THE FLYING WALLENDAS Biography - Other artists & entretainers


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The Flying Wallendas is the name of a famous group of circus act and daredevil     
stunts performers, most known for performing death-defying stunts without a         
safety net. They were first known as The Great Wallendas, but the current name     
was coined by the press in the 40s and has stayed since. The name in their         
native German, "Die fliegenden Wallenda", is an obvious rhyme on the title of       
the Wagner opera, "Der fliegende Holländer" ("The Flying Dutchman").               
Karl Wallenda was born in Magdeburg, Germany in 1905 to an old circus family,       
and began performing at the age of 6. While still in his teens he answered an ad   
for a hand balancer with courage. His employer, Louis Weitzman, taught him the     
trade. In 1922 Karl put together his own act with his brother Herman, Joseph       
Geiger, and a teenage girl, Helen Kreis, who eventually became his wife.           
The act toured Europe for several years, performing some amazing stunts. When       
John Ringling saw them perform in Cuba, he quickly hired them to perform at the     
Ringling Brothers and Barnum and Bailey Circus. In 1928, they debuted at the       
Madison Square Garden. The act performed without a net (it had been lost in         
transit) and the crowd gave them a standing ovation.                               
It was at a performance in Akron, Ohio that the group all fell in the wire, but     
were unhurt. The next day, a reporter who witnessed the accident stated in the     
newspaper, "The Wallendas fell so gracefully that it seemed as if they were         
flying", coining the name of The Flying Wallendas.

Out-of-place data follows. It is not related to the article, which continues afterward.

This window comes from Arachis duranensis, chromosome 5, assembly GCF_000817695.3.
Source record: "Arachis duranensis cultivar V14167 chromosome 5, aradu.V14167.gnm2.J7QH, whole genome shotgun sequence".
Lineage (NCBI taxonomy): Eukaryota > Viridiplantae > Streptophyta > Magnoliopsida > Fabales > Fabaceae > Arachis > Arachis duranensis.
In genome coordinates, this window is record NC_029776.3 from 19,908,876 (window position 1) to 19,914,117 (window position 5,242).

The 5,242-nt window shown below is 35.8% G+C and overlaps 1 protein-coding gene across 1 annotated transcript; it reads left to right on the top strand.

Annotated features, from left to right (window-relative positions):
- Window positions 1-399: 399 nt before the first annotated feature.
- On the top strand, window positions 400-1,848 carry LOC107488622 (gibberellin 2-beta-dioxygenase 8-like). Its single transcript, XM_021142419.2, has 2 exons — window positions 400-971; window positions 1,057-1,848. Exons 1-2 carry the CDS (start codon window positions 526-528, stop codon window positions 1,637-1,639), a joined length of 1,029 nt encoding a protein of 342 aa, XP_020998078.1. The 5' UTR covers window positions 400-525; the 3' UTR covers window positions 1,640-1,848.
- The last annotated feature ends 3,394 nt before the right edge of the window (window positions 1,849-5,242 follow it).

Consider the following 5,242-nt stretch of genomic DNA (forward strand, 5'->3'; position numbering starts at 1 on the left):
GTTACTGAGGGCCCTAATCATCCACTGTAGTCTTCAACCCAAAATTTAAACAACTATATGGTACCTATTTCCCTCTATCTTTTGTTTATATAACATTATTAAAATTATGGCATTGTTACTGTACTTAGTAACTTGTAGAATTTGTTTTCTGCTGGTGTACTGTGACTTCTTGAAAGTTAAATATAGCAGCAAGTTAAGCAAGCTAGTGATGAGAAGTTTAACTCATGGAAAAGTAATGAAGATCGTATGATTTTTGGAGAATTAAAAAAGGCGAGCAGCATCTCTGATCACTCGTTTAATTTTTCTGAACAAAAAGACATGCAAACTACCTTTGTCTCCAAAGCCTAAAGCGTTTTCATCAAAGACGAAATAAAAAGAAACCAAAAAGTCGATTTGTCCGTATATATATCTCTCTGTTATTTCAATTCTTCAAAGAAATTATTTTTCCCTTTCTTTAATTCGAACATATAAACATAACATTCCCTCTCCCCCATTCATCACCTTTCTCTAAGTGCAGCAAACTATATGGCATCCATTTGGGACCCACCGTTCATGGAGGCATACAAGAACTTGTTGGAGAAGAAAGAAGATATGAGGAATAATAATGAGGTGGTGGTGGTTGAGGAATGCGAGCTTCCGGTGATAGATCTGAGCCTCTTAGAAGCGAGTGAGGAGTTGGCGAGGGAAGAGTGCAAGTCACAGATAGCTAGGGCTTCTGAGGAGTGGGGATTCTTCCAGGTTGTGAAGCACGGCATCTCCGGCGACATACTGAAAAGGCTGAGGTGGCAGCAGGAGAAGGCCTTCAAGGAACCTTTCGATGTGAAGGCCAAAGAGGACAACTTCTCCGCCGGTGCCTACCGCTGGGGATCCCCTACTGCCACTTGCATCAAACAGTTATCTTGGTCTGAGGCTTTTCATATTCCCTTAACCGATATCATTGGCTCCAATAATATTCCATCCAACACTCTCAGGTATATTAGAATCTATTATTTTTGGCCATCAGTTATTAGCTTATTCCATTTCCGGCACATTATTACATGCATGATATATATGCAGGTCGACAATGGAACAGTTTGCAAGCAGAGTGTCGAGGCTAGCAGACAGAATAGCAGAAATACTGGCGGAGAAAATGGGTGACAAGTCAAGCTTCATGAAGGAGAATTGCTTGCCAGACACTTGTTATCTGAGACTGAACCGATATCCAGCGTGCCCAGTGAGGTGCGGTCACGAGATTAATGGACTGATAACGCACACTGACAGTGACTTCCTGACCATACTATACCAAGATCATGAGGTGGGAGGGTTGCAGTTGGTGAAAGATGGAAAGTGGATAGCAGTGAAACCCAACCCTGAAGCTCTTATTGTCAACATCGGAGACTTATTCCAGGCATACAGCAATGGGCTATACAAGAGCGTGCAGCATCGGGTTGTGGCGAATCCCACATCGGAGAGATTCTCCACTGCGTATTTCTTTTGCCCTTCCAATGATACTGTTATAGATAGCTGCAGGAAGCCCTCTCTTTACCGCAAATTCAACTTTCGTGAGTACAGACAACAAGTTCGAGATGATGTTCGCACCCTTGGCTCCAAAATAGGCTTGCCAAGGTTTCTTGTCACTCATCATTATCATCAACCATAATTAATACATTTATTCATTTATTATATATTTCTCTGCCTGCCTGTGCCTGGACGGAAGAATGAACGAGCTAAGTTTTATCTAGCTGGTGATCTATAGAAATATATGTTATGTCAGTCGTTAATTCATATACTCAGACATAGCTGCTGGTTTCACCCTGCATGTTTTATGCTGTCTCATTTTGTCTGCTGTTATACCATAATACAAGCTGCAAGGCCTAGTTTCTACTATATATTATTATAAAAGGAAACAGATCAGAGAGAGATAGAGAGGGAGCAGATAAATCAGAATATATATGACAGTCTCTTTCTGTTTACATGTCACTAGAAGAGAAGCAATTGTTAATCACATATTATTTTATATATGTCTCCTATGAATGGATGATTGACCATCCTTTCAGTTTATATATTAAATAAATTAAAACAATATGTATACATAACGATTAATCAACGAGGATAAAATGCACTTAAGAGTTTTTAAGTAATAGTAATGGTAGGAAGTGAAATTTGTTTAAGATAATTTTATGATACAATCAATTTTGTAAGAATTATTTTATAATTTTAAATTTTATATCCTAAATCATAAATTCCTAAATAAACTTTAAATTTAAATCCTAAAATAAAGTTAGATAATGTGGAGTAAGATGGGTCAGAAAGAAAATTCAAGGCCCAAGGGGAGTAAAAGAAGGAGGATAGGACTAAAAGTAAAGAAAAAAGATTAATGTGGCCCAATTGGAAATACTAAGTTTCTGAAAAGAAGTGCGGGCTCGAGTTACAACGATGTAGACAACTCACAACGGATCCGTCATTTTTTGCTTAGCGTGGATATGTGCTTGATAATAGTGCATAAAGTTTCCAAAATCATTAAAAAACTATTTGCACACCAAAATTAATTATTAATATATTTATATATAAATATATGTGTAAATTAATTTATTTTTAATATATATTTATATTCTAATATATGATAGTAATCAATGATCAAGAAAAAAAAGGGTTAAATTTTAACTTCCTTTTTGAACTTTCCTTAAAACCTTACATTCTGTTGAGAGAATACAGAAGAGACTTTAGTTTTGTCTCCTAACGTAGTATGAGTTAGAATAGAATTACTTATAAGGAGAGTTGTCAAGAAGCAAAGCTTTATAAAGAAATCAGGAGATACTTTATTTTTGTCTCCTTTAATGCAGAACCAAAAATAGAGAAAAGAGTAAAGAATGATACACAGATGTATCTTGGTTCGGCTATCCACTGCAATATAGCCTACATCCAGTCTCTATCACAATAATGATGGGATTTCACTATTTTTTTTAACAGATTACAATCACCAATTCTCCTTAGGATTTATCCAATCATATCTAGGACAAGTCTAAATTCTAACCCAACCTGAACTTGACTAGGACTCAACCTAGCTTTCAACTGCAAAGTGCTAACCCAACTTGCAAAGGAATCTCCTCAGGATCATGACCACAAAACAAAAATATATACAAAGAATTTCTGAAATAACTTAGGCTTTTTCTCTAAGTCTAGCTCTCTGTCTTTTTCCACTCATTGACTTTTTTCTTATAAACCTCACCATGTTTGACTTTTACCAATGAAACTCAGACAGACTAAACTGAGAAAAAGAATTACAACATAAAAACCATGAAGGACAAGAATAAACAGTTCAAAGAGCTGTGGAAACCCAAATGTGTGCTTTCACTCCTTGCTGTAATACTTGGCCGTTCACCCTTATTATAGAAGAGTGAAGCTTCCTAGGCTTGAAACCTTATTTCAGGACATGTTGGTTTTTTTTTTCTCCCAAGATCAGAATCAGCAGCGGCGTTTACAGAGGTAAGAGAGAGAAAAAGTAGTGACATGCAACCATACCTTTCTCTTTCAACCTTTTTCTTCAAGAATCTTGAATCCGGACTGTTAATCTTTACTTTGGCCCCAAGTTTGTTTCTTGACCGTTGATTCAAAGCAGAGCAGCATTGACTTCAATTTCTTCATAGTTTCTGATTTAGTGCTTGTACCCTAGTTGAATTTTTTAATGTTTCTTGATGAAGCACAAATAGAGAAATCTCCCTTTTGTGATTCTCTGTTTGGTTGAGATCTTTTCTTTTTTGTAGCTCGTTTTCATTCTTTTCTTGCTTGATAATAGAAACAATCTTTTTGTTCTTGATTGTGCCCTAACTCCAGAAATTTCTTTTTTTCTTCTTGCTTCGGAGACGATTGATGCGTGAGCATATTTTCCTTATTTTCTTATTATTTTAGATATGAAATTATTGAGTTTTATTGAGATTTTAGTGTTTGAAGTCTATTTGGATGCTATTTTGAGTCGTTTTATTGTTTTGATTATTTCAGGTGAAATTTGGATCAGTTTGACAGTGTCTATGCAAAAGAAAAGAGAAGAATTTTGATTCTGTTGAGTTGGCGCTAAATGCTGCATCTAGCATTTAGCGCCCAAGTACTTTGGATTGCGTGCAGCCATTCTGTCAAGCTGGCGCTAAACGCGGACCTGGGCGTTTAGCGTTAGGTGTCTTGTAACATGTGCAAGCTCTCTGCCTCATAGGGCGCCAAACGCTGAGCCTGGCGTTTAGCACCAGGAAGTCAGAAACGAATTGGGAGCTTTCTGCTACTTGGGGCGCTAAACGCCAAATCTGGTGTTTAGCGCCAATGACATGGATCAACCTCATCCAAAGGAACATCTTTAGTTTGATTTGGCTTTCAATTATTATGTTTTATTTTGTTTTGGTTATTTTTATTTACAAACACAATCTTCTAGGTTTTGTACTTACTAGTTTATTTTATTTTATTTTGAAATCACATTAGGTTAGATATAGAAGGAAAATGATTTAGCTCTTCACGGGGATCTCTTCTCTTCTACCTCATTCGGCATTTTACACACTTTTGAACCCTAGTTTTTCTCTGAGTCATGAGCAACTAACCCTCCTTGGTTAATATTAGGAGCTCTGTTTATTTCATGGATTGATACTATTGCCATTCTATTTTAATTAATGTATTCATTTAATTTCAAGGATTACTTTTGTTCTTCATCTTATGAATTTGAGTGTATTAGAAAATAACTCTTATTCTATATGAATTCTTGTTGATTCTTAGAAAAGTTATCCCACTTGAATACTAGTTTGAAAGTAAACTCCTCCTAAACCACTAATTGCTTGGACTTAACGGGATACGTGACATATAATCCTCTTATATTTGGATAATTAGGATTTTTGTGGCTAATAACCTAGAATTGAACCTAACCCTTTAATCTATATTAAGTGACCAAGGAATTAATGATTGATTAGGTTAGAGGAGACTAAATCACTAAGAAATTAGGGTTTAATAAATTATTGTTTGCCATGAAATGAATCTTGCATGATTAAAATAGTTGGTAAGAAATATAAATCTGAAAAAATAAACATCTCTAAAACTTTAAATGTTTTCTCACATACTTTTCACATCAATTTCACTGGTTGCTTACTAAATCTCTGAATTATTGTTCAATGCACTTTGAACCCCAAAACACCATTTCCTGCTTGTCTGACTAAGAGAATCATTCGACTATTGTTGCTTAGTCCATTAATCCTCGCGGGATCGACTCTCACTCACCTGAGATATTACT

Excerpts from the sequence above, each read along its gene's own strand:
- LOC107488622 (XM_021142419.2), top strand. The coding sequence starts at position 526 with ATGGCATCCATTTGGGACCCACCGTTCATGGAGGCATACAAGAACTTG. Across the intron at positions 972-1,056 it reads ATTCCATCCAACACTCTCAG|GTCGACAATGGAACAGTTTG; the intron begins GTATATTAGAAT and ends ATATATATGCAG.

In 1944, while performing in Hartford, Connecticut, a fire started that ended up   
killing over 168 people (see Hartford Circus Fire). None of the group was hurt.     
In the following years, Karl developed some of the most amazing acts like the       
seven-person chair pyramid. They continued performing those acts until 1962.       
That year, while performing at Detroit, Michigan, the front man on the wire         
faltered and the pyramid collapsed. Three men fell to the ground, killing two of   
them (Richard Faughnan, Wallenda's son-in-law, and nephew Dieter Schepp). Karl     
injured his pelvis, and his adopted son, Mario, was paralyzed from the waist       
Other tragedies include when Wallenda's sister-in-law, Rietta, fell to her death   
in 1963, and his son-in-law Richard ("Chico") Guzman was killed in 1972 after       
touching a live wire in the rigging. Nonetheless, Karl decided to go on. He         
repeated the pyramid act in 1963 and 1977. Karl continued performing with a         
smaller group, and doing solo acts.                                                 
On March 22, 1978, during a promotional walk in San Juan, Puerto Rico, Karl         
Wallenda fell from the wire and died. He was 73 at the time.                       
There are several branches of the Wallendas performing today, comprising mostly     
grandchildren of Karl Wallenda. They still perform regularly and have achieved     
recognition in the Guinness Book of Records.